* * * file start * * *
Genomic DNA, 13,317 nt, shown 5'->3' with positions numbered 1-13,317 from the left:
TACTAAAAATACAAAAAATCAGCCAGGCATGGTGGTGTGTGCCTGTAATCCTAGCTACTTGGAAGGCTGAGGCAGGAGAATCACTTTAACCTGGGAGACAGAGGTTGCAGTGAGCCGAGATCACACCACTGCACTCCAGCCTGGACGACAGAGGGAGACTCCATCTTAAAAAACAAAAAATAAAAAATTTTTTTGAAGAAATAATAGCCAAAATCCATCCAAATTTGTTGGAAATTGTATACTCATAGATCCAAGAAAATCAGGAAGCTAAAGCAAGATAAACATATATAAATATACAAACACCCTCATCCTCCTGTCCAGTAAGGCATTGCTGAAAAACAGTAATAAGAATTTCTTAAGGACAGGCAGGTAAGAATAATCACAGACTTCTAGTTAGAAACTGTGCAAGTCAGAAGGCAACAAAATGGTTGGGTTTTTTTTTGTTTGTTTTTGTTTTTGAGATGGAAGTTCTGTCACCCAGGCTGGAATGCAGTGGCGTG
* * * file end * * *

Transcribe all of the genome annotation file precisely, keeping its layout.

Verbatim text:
Genomic DNA, 13,317 nt, shown 5'->3' with positions numbered 1-13,317 from the left:
TACTAAAAATACAAAAAATCAGCCAGGCATGGTGGTGTGTGCCTGTAATCCTAGCTACTTGGAAGGCTGAGGCAGGAGAATCACTTTAACCTGGGAGACAGAGGTTGCAGTGAGCCGAGATCACACCACTGCACTCCAGCCTGGACGACAGAGGGAGACTCCATCTTAAAAAACAAAAAATAAAAAATTTTTTTGAAGAAATAATAGCCAAAATCCATCCAAATTTGTTGGAAATTGTATACTCATAGATCCAAGAAAATCAGGAAGCTAAAGCAAGATAAACATATATAAATATACAAACACCCTCATCCTCCTGTCCAGTAAGGCATTGCTGAAAAACAGTAATAAGAATTTCTTAAGGACAGGCAGGTAAGAATAATCACAGACTTCTAGTTAGAAACTGTGCAAGTCAGAAGGCAACAAAATGGTTGGGTTTTTTTTTGTTTGTTTTTGTTTTTGAGATGGAAGTTCTGTCACCCAGGCTGGAATGCAGTGGCGTG